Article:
What Does the Bible Reveal About the Trinity? - Part 1 | John Ankerberg Show

What Does the Bible Reveal About the Trinity? – Part 1

By: The John Ankerberg Show
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By: Dr. John Ankerberg, Dr. John Weldon; ©2007
The biblical doctrine of the Trinity is vital to understand because it concerns who God is, that is, a proper realization of the nature of God as Father, Son, and Holy Spirit. To understand the Trinity is to understand God as He has revealed Himself to be.

Introduction

When we speak of the Trinity, we must do so with caution and modesty, for, as St. Augustine saith, “Nowhere else are more dangerous errors made, or is research more difficult, or discovery more fruitful.” —St. Thomas Aquinas, Summa Theologies, ia q. xxi, 1272
All we ask you to understand is that Trinitarian theology was not derived from pagan sources. It was derived from biblical passages where honest, godly men said, “Hey, 2 Peter says there is a Person called the Father, and he’s God. And Acts 5 says there is a Person called the Spirit, and he’s God. And John 1 says there’s a Person called the Word and he’s God.” You’ve got Three Persons, and Deuteronomy 6 says, “There is only one God.” Logical conclusion: the Three Persons, somehow, are the One God. That’s how Trinitarian theology started. Not with the pagans. Dr. Walter Martin, responding to Dr. Robert Sabin, President of the Apostolic Bible Institute of St. Paul, Minnesota, on “The John Ankerberg Show”

The biblical doctrine of the Trinity is vital to understand because it concerns who God is, that is, a proper realization of the nature of God as Father, Son, and Holy Spirit. To understand the Trinity is to understand God as He has revealed Himself to be.

Why is this important? Because if we are to worship God “in spirit and in truth” (John 4:24), as Jesus commanded, we must know and worship the one true God as He really is. To fail to do this is to fail to know and worship God— and this cannot bring Him glory. Thus, those who reject the Trinity by definition deny the true nature of God.

Consider several examples of professedly Christian religions that forcefully reject what the Bible teaches. By denying the biblical teaching on the Trinity, Jehovah’s Witnesses make Jesus merely a creation of Jehovah and the Holy Spirit merely Jehovah’s impersonal force. Thus, Jesus “was actually a creature of God” who earned his own salvation and immortality[1] and the Holy Spirit “is not a person at all but is God’s invisible active force by means of which God carries out his holy will and work.”[2]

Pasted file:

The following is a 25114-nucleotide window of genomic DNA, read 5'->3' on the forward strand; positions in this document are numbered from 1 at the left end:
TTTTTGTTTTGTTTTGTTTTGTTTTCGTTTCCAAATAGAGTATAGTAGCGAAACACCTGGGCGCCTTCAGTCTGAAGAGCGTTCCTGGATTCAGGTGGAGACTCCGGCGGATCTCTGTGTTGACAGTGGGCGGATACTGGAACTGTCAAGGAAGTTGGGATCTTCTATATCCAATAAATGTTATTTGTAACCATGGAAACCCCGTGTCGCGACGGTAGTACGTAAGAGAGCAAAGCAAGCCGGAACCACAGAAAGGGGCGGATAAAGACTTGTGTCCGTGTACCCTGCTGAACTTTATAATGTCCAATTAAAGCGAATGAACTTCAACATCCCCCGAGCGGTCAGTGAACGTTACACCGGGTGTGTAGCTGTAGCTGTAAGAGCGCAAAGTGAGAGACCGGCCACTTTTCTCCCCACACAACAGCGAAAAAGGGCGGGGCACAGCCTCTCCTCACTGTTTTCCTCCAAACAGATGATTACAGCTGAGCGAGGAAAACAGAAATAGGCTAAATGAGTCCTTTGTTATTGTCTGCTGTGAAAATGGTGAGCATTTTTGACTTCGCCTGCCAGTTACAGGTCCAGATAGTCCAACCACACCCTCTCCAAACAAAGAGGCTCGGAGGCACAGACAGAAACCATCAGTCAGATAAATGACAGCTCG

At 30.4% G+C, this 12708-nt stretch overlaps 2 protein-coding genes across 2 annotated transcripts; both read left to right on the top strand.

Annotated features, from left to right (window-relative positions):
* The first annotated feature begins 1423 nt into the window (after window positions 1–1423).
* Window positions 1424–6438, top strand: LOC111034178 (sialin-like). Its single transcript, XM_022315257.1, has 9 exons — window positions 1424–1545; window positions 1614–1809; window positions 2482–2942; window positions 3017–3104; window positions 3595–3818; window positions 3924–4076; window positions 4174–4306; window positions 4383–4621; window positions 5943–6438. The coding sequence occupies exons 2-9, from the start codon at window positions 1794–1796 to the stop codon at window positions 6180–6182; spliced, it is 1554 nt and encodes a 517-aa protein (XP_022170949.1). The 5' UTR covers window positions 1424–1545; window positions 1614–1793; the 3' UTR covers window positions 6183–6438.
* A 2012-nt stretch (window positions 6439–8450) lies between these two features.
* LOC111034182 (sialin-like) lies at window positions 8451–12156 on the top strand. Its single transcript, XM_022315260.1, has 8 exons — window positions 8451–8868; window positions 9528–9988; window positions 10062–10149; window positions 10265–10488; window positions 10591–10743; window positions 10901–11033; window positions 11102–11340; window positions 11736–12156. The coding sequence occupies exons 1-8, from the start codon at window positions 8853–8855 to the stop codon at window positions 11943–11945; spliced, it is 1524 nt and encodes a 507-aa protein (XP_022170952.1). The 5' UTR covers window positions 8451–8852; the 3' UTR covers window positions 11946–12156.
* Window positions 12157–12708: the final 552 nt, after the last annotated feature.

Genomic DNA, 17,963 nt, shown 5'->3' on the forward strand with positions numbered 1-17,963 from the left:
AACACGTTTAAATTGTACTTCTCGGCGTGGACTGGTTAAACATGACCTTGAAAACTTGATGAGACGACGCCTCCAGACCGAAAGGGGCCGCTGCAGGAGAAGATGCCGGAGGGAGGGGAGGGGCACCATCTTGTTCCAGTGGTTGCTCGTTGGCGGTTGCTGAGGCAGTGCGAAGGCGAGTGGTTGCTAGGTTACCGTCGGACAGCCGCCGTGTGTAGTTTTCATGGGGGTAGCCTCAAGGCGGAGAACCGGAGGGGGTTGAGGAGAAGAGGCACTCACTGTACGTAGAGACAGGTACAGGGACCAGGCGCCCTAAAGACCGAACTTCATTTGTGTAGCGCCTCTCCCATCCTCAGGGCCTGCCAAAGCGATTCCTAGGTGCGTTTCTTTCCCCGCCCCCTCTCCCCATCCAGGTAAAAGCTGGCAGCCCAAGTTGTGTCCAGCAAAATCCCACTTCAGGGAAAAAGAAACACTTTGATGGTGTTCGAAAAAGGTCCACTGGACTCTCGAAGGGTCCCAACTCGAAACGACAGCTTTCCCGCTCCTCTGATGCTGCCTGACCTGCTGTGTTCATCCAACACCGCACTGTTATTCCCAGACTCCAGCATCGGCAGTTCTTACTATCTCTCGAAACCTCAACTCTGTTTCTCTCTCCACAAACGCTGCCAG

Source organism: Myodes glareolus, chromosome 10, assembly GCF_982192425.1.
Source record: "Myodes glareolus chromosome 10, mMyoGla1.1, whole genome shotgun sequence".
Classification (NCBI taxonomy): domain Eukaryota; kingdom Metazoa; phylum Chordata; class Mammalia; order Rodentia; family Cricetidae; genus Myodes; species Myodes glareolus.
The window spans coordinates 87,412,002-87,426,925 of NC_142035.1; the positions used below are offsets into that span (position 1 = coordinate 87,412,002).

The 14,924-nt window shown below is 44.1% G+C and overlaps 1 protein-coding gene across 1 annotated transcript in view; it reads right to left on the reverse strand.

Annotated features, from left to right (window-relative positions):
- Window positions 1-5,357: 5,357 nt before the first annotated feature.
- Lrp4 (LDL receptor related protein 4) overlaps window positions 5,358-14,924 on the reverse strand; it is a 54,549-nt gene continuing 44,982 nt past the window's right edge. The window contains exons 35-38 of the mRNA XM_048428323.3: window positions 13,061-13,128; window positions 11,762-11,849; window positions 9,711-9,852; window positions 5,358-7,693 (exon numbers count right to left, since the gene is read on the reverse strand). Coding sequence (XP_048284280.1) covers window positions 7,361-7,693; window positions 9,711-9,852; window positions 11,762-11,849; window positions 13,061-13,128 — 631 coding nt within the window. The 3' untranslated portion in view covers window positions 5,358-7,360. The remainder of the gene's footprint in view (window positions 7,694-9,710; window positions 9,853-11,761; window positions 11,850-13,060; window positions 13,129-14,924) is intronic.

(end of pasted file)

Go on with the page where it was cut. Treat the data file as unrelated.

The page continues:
In rejecting the Trinity, Jehovah’s Witnesses founder C. T. Russell blasphemously stated that the God of Christianity “is plainly not Jehovah but the ancient deity, hoary with the iniquity of the ages—Baal, the Devil Himself.”[3] Second Watchtower presi­dent Judge Rutherford declared in a similar fashion, “The doctrine of the Trinity is a false doctrine and is promulgated by Satan for the purpose of defaming Jehovah’s name” and for keeping others from “learning the truth of Jehovah and his Son, Jesus Christ.” Indeed, “God-fearing persons find it a bit difficult to love and worship a complicated, freakish-looking three-headed God.”[4] Surely teachings that carica­ture God in this manner do not bring to Him honor and glory.

In a similar fashion, Mormons maintain that the Father, Son, and Holy Spirit are not immortal, but were individual spirit-men created by the sexual union of their parent deities, each of whom then later evolved into Godhood.[5] Mormonism thus rejects the unity of the Father, Son, and Holy Spirit by teaching tritheism, or a belief in three separate Gods.

Indeed, Mormons are ultimately polytheists who reject the concept of one true God. As a standard text of Mormon doctrine declares:

As pertaining to this universe, there are three Gods: the Father, Son, and Holy Ghost. To us, speaking in the proper finite sense, these three are the only Gods we worship. But in addition there is an infinite number of holy personages, drawn from worlds without number, who have passed on to exaltation [that is, Godhood] and are thus gods.[6]

Mary Baker Eddy was the founder of Christian Science, another group that claims to be truly Christian. Yet in her Science and Health with Key to the Scrip­tures, the bible of Christian Science, she writes: